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City of Sunnyside no longer in rental housing business

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Sunnyside City Councilman Don Vlieger gestures towards the kitchen in the old Monson house. Cupboards have been torn off and the oven and sinks stolen.

A house the city of Sunnyside owns on the property known as the West Sunnyside Business Park has been destroyed by vandals.

Doors are missing, fixtures have been stolen, feces and condoms litter the floors in some rooms and the basement is flooded. Interestingly enough, there are no beer cans or bottles on the floor. The vandals that use the house for whatever reasons either don't use it to party or clean up the evidence when they leave.

The house on the former Monson feedlot property was inherited by the city when the land was purchased. One family rented the residence, but left sometime in 2007.

The house came up in discussion at a Sunnyside City Council workshop earlier this month. Council wanted to see if the home was in decent enough shape to fix up and possibly rent out. Councilman Don Vlieger told the Daily Sun News the money gained from renting the home could be used to market the 100-plus acre property.

But Vlieger and Councilman Mike Farmer found the place too damaged to bring back up to code.

The city, by some accounts, didn't like being in the rental business. The deal with the last renters called for the city to supply heating oil for the house. Sunnyside City Manager Mark Gervasi said the costs were astronomical. At the workshop earlier this month Sunnyside Councilwoman Theresa Hancock noted the heating costs were higher than what the city was collecting for rent.

City workers had to go out to the home, day or night, to fill the tank holding the heating oil whenever it came up empty, costing the city even more money.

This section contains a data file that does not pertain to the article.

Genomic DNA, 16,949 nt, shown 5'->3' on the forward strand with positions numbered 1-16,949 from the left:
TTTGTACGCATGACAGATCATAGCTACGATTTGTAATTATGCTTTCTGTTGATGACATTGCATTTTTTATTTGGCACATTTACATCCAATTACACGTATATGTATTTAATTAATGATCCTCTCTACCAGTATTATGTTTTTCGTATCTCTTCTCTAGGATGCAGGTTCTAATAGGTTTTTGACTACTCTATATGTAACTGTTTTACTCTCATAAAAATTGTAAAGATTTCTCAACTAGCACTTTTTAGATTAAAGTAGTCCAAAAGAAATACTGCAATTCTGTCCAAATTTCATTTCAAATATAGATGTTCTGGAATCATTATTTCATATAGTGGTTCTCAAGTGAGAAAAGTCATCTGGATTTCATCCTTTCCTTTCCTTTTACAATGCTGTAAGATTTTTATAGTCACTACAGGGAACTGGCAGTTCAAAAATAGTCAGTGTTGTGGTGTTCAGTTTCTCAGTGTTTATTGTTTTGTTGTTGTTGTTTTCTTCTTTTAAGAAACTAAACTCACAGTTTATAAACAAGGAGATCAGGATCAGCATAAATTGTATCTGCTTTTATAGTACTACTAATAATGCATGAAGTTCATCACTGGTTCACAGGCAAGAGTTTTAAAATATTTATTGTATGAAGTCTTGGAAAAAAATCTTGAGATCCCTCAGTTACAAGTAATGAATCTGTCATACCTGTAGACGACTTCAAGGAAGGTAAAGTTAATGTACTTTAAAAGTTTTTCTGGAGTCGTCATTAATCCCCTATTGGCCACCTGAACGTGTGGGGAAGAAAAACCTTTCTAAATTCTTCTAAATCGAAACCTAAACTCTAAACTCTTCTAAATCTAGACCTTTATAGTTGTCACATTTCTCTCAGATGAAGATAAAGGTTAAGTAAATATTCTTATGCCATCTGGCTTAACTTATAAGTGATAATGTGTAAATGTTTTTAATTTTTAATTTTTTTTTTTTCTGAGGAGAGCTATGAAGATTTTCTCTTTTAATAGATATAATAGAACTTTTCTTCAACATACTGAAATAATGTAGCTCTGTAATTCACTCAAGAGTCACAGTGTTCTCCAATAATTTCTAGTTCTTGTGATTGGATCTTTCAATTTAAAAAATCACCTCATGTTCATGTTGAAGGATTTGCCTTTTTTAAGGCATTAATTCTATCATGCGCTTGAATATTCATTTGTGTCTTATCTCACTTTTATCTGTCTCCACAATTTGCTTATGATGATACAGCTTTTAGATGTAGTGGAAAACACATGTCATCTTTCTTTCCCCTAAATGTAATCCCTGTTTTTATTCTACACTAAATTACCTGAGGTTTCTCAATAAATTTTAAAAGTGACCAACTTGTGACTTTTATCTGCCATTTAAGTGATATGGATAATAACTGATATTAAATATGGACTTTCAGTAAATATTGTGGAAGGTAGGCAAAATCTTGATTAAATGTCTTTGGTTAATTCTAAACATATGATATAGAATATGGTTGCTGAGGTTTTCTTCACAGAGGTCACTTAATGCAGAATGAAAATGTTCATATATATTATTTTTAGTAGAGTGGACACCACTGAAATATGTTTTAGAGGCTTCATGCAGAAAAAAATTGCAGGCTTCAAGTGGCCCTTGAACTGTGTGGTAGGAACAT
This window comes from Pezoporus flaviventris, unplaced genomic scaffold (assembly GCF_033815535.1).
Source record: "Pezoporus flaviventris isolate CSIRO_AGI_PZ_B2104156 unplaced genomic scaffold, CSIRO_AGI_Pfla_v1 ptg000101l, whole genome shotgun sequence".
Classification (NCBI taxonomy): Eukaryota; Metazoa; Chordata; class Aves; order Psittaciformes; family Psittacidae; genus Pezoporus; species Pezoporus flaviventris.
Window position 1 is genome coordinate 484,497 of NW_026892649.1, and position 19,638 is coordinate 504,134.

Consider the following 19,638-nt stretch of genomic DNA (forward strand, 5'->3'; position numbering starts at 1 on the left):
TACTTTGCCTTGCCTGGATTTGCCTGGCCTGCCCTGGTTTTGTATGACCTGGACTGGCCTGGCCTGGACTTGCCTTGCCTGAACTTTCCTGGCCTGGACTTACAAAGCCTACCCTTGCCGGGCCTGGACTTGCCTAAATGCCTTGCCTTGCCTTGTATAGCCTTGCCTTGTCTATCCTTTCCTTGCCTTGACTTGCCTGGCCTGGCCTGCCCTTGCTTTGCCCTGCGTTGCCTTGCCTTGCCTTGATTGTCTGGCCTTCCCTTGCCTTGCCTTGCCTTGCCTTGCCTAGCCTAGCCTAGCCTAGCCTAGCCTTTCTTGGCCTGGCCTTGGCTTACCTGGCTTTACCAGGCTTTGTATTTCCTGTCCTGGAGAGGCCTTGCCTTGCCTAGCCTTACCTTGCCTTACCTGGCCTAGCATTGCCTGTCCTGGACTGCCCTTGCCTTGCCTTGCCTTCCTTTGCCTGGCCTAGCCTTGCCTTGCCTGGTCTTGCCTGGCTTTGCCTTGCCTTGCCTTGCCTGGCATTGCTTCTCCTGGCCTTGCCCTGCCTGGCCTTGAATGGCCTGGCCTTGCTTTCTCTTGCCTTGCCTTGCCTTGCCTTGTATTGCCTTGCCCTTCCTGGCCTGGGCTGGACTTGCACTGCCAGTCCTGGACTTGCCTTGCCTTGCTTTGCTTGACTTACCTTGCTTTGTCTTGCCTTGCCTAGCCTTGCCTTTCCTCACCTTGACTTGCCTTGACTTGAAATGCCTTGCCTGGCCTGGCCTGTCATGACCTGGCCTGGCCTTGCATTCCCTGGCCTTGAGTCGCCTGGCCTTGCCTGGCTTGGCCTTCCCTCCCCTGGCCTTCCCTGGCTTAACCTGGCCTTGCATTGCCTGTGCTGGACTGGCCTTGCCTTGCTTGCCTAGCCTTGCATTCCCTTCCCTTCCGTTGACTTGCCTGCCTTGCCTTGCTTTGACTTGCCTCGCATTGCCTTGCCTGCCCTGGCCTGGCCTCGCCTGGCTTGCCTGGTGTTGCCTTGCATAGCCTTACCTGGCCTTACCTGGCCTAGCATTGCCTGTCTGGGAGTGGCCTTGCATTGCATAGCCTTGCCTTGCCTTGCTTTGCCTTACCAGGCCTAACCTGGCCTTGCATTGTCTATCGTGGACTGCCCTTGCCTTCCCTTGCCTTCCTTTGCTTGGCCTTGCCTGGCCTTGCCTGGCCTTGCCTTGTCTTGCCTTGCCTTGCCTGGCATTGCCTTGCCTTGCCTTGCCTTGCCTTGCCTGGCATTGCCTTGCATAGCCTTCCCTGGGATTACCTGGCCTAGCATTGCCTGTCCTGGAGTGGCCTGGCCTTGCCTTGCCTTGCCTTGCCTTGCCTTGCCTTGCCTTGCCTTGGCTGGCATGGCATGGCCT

Once the renters left, the place was boarded up and after several incidents of vandalism an alarm was set up that tied in directly to the police department. Sunnyside police received four calls of activity once the alarm was set up. In activity from Jan. 1, 2008 to Dec. 31, 2010, police responded to one burglary/information call, a suspicious activity call and two reports of trespassing.

Vlieger and Farmer are upset with how the property was maintained, with Vlieger asking how the public can trust government if the public can't trust government to take care of its own property.

But the vandalism might have a silver lining wrapped around it.

With the house in its current condition, Gervasi said the house will most likely be used by the Sunnyside Fire Department as a 'learn to burn' exercise.

"It's an attractive nuisance," Gervasi said. "We just need to get rid of it."

The house has to come down regardless. Once the city annexes the property, it will be zoned either industrial or commercial. Whoever buys the property will have to tear down the house and remove it.

With the house gone Gervasi said the property might be even more attractive to a potential buyer, since the extra cost of tearing down the house will also be gone.

Other options are also on the table. Gervasi said there could be asbestos in the house and an environmental review must be done. If everything checks out, the city could offer the house for sale if someone was willing to move it.

Another option would be to let the group Habitat for Humanity come in and salvage what they can from the house.

One thing is for sure. The city doesn't want to put one more dime into the house.

"The big picture things are what we need to focus on," Gervasi said.

Whatever happens to the house, however, will ultimately come down to what the city council desires, Gervasi said.

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